Which first lady was the first to seek and win public office on her own?
Hillary Clinton. She won a seat in the U.S. Senate in 2000 and then ran for president in 2008.
What did the framers mean to accomplish by indirect election of the president?
To make the president responsible to state and national legislatures. With the adoption of a scheme of indirect election through an electoral college, with electors to be selected by the state legislatures (and close elections to be resolved in the House of Representatives), the framers hoped to achieve a “republican” solution: a strong president responsible to state and national legislators rather than directly to the electorate.
The Environmental Protection Agency was created in 1970 by…
…an executive order.
The turning point in American politics toward a president-centered government came about during the administration of…
…Franklin Roosevelt. For a long period, even as the national government began to grow, Congress was careful to keep a tight rein on the president’s power. The real turning point in the history of American national government came during the administration of Franklin Delano Roosevelt. Since FDR and his “New Deal” of the 1930s, every president has been strong whether or not he was committed to the goal of a strong presidency.
When Dwight Eisenhower sent federal troops into Little Rock High School in 1957, it demonstrated that…
…the president may make unilateral use of the emergency powers to protect states against domestic disorder.
______ powers are specifically established by the language of the Constitution.
Expressed.
The power to declare war is given to ______ under the Constitution.
Both houses of Congress.
A signing statement is a(n)…
… announcement the president makes about his interpretation of a congressional enactment he is signing into law.
The ______ asserted that the president could send American troops into action abroad only in the event of a declaration of war or other statutory authorization by Congress, or if American troops were attacked or directly endangered.
War Powers Resolution of 1973.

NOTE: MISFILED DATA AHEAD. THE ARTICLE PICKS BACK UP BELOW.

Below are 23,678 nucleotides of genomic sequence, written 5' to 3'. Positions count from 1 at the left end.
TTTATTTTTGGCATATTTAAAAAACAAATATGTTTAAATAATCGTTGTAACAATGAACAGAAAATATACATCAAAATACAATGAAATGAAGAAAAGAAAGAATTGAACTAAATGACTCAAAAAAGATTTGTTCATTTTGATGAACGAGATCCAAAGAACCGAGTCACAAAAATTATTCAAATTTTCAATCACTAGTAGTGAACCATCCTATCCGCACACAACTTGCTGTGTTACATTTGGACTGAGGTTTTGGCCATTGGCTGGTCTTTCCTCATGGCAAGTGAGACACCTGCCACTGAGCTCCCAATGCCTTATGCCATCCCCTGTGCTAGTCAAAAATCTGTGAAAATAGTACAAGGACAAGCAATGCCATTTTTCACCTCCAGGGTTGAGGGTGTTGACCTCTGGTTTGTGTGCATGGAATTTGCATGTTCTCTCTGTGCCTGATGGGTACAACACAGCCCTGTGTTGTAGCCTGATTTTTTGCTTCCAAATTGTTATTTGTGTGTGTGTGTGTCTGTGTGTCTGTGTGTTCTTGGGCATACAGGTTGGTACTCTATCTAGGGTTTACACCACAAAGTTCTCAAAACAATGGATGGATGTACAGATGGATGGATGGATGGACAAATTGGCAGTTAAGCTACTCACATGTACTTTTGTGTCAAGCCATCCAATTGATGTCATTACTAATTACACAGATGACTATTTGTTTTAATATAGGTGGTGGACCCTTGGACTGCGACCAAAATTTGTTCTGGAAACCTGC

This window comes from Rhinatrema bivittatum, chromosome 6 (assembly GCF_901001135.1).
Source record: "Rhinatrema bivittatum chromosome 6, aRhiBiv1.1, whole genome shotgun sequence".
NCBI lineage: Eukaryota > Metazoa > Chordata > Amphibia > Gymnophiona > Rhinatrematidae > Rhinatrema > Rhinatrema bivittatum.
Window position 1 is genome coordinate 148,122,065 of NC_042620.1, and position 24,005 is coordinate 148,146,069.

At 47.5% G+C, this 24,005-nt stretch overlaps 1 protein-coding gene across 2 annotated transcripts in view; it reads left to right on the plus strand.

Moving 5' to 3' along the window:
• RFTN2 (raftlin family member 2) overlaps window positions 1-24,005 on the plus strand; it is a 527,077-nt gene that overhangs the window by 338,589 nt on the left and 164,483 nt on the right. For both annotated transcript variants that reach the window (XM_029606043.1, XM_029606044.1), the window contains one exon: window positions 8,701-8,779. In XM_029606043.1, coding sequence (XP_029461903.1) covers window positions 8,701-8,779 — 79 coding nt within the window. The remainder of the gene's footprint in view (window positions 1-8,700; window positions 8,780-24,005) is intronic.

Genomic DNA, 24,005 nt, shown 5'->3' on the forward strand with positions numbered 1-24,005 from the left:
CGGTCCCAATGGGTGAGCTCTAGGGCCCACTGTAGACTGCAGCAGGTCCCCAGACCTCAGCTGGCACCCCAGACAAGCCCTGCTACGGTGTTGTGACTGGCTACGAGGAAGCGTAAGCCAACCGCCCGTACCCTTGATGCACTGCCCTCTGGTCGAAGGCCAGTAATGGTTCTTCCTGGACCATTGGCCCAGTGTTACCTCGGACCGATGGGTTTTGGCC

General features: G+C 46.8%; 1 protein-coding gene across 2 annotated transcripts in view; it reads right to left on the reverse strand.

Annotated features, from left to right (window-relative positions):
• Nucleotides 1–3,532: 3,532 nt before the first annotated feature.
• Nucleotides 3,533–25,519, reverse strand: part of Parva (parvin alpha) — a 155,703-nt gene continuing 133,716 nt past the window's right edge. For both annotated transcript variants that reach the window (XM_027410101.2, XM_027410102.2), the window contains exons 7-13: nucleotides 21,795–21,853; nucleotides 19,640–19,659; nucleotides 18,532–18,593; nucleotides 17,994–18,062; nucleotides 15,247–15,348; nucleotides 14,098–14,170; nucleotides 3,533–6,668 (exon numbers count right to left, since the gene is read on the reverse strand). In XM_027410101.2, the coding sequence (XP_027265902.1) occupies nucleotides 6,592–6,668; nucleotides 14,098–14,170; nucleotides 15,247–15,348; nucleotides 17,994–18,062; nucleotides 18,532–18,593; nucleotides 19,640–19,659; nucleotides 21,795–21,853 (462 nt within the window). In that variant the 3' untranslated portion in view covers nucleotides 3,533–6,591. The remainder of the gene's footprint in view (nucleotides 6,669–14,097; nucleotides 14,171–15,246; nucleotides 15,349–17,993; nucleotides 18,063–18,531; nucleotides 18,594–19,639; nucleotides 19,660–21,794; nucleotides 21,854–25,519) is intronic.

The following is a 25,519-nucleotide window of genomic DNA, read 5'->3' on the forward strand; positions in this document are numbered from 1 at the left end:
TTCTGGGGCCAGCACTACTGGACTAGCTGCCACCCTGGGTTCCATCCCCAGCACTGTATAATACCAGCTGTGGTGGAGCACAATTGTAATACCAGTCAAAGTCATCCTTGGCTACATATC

The first lady is an important resource for the president in his capacity as…
…the head of state. Because they are generally associated exclusively with the head-of-state aspect of America’s presidency, presidential spouses are usually not subject to the same sort of media scrutiny or partisan attack as that aimed at the president.
Which president began the era of greater presidential control over the budgeting process?
Franklin Roosevelt, with his proposal of the “New Deal.”
After the president and vice president, which office is next in the line of succession?
The Speaker of the House.
Which of the following statements about presidential pardons is false?
George Washington declared amnesty to all Americans who fought for the British during the War for Independence.
In undertaking the campaign against the Taliban in 2001, George W. Bush…
…sought and received congressional authorization for the bombing but not a declaration of war.
Why is the president’s State of the Union address important?
It is an opportunity for the president to set the legislative agenda by initiating proposals and directing public attention to the executive’s goals.
Which executive agency has the least discretion, as a result of very detailed congressional legislation?
The Internal Revenue Service.
The rise of the national convention was important because it…
…gave the presidency a mass popular base that would eventually support and demand increased presidential power.
What is required for Congress to override a presidential veto?
Two-thirds of both houses of Congress.